I guess we will see if/when this goes to court... but I doubt that the district will be able to prove reasonable suspicion sufficient for the forcible collection of bodily fluids. Schools actually do not have unlimited legal power and enforcing rules is actually not the same as search and seizure... Especially of bodily fluids that have repeatedly been found to require a higher legal standard.
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Old 09-13-2017, 08:58 PM
Status: "Not hardly" (set 26 days ago)
 
Location: North Beach, MD on the Chesapeake
28,408 posts, read 34,400,038 times
Reputation: 34578
Quote:
Originally Posted by history nerd View Post
I guess we will see if/when this goes to court... but I doubt that the district will be able to prove reasonable suspicion sufficient for the forcible collection of bodily fluids. Schools actually do not have unlimited legal power and enforcing rules is actually not the same as search and seizure... Especially of bodily fluids that have repeatedly been found to require a higher legal standard.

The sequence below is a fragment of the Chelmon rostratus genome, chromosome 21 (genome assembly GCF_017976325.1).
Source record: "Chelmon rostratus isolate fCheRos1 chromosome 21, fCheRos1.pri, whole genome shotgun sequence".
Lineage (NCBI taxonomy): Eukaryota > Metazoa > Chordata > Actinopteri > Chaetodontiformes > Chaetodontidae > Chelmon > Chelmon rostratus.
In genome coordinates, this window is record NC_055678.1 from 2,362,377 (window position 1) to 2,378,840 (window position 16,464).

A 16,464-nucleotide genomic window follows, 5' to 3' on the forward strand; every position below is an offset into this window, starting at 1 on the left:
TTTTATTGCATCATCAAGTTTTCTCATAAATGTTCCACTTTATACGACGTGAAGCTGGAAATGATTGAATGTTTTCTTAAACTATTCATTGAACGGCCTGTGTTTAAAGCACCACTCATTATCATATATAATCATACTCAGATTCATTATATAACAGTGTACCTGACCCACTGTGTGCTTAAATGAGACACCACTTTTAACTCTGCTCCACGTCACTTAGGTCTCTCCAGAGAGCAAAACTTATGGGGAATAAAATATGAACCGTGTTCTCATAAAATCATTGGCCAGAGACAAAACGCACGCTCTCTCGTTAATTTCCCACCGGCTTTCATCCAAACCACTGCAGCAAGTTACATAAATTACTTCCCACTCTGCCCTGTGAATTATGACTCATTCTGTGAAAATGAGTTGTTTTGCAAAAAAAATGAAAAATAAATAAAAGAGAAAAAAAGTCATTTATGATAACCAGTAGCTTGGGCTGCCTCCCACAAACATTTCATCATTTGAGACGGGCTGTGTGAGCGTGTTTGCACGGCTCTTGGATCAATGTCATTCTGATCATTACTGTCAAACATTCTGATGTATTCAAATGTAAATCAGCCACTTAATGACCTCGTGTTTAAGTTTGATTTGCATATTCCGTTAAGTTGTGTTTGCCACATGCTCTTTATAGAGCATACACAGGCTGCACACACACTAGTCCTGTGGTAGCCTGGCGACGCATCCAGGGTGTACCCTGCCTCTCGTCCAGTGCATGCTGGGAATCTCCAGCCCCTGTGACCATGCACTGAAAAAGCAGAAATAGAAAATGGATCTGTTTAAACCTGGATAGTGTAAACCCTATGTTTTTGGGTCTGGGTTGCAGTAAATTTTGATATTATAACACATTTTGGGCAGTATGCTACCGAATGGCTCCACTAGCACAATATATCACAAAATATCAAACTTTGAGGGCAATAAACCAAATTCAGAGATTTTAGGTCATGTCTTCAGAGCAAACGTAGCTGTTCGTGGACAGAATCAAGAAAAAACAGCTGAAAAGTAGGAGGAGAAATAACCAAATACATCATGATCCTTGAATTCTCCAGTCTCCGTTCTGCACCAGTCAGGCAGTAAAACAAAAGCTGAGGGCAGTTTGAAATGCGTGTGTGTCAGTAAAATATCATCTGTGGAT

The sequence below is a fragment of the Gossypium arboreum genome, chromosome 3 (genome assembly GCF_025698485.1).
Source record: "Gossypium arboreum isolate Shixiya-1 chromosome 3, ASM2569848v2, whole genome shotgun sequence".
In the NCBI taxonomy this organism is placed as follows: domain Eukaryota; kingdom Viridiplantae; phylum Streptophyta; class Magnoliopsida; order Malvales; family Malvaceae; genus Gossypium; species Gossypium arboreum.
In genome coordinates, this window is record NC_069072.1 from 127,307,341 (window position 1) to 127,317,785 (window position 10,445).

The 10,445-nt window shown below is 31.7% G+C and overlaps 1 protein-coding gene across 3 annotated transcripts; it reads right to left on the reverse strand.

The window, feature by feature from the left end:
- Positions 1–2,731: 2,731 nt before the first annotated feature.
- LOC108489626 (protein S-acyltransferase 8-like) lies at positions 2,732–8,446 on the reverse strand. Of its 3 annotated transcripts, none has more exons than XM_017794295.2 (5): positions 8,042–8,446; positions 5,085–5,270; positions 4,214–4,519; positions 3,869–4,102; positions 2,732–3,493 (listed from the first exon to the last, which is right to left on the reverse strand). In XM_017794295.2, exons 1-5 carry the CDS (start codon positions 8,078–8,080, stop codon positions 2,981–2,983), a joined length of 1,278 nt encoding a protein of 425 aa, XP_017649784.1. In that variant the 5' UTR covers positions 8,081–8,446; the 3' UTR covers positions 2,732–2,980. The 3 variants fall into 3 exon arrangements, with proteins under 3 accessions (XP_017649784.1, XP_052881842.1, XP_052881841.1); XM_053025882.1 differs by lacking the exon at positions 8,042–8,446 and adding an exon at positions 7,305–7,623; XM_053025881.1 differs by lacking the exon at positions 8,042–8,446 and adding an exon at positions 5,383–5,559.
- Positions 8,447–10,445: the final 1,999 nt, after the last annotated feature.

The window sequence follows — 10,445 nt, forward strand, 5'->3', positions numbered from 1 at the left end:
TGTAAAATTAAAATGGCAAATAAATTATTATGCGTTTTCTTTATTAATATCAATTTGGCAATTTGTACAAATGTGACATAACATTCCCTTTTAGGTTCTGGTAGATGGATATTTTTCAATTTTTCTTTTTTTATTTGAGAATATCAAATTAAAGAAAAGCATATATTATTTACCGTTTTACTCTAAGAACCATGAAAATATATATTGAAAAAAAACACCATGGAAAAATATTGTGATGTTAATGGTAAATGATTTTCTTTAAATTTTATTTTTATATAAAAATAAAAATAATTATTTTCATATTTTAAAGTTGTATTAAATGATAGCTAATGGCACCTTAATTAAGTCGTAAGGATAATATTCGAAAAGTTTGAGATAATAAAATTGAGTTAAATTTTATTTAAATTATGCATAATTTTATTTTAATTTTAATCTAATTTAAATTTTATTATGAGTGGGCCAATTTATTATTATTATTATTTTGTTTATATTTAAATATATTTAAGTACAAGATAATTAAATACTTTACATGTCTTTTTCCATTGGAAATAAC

No one was held down and had blood forcibly taken. The parents were notified, the students had time certain to get tested. If not they would be suspended. That's pretty much SOP embodied in a lot of school discipline policies.

We had students not receive their diplomas at graduation, or walk in it, for papering the school as a Senior prank. We also had the Homecoming Dance cancelled one year because two girls got into a fight during first period the day before, a Friday. That day's pep rally was also cancelled.

Y'all wanted zero tolerance and no administrative discretion. Well you got it.
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Old 09-13-2017, 09:35 PM
 
Location: Denver area
20,342 posts, read 20,367,669 times
Reputation: 31753
Quote:
Originally Posted by North Beach Person View Post
No one was held down and had blood forcibly taken. The parents were notified, the students had time certain to get tested. If not they would be suspended. That's pretty much SOP embodied in a lot of school discipline policies.